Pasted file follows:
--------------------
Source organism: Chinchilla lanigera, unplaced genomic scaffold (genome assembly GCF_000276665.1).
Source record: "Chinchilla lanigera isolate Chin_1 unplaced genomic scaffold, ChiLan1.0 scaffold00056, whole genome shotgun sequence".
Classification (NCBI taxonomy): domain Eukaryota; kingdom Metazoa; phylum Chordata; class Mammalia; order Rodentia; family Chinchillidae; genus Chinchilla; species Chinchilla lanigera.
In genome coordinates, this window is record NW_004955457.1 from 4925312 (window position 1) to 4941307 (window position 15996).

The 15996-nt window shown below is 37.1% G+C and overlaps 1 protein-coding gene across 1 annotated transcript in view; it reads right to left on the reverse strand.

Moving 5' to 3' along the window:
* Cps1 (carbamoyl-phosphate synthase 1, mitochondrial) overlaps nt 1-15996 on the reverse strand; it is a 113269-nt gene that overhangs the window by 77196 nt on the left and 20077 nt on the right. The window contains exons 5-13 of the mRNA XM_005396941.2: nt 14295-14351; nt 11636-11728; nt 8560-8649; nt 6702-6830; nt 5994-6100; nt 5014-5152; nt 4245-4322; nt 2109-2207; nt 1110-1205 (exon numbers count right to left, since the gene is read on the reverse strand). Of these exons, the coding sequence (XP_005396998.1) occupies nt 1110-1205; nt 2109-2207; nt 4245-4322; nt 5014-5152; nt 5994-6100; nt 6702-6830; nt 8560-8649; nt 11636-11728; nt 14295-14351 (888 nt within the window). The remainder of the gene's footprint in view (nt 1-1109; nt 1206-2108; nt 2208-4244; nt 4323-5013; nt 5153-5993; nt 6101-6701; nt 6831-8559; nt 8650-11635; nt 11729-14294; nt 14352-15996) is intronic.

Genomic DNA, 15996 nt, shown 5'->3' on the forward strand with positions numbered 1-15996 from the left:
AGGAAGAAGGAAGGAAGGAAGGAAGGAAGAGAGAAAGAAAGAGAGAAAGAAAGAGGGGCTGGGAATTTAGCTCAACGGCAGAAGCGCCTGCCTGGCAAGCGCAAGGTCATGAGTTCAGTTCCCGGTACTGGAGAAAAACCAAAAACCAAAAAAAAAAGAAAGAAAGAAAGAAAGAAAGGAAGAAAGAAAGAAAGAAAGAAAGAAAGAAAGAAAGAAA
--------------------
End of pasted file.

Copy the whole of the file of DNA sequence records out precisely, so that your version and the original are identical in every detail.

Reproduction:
Source organism: Chinchilla lanigera, unplaced genomic scaffold (genome assembly GCF_000276665.1).
Source record: "Chinchilla lanigera isolate Chin_1 unplaced genomic scaffold, ChiLan1.0 scaffold00056, whole genome shotgun sequence".
Classification (NCBI taxonomy): domain Eukaryota; kingdom Metazoa; phylum Chordata; class Mammalia; order Rodentia; family Chinchillidae; genus Chinchilla; species Chinchilla lanigera.
In genome coordinates, this window is record NW_004955457.1 from 4925312 (window position 1) to 4941307 (window position 15996).

The 15996-nt window shown below is 37.1% G+C and overlaps 1 protein-coding gene across 1 annotated transcript in view; it reads right to left on the reverse strand.

Moving 5' to 3' along the window:
* Cps1 (carbamoyl-phosphate synthase 1, mitochondrial) overlaps nt 1-15996 on the reverse strand; it is a 113269-nt gene that overhangs the window by 77196 nt on the left and 20077 nt on the right. The window contains exons 5-13 of the mRNA XM_005396941.2: nt 14295-14351; nt 11636-11728; nt 8560-8649; nt 6702-6830; nt 5994-6100; nt 5014-5152; nt 4245-4322; nt 2109-2207; nt 1110-1205 (exon numbers count right to left, since the gene is read on the reverse strand). Of these exons, the coding sequence (XP_005396998.1) occupies nt 1110-1205; nt 2109-2207; nt 4245-4322; nt 5014-5152; nt 5994-6100; nt 6702-6830; nt 8560-8649; nt 11636-11728; nt 14295-14351 (888 nt within the window). The remainder of the gene's footprint in view (nt 1-1109; nt 1206-2108; nt 2208-4244; nt 4323-5013; nt 5153-5993; nt 6101-6701; nt 6831-8559; nt 8650-11635; nt 11729-14294; nt 14352-15996) is intronic.

Genomic DNA, 15996 nt, shown 5'->3' on the forward strand with positions numbered 1-15996 from the left:
AGGAAGAAGGAAGGAAGGAAGGAAGGAAGAGAGAAAGAAAGAGAGAAAGAAAGAGGGGCTGGGAATTTAGCTCAACGGCAGAAGCGCCTGCCTGGCAAGCGCAAGGTCATGAGTTCAGTTCCCGGTACTGGAGAAAAACCAAAAACCAAAAAAAAAAGAAAGAAAGAAAGAAAGAAAGGAAGAAAGAAAGAAAGAAAGAAAGAAAGAAAGAAAGAAA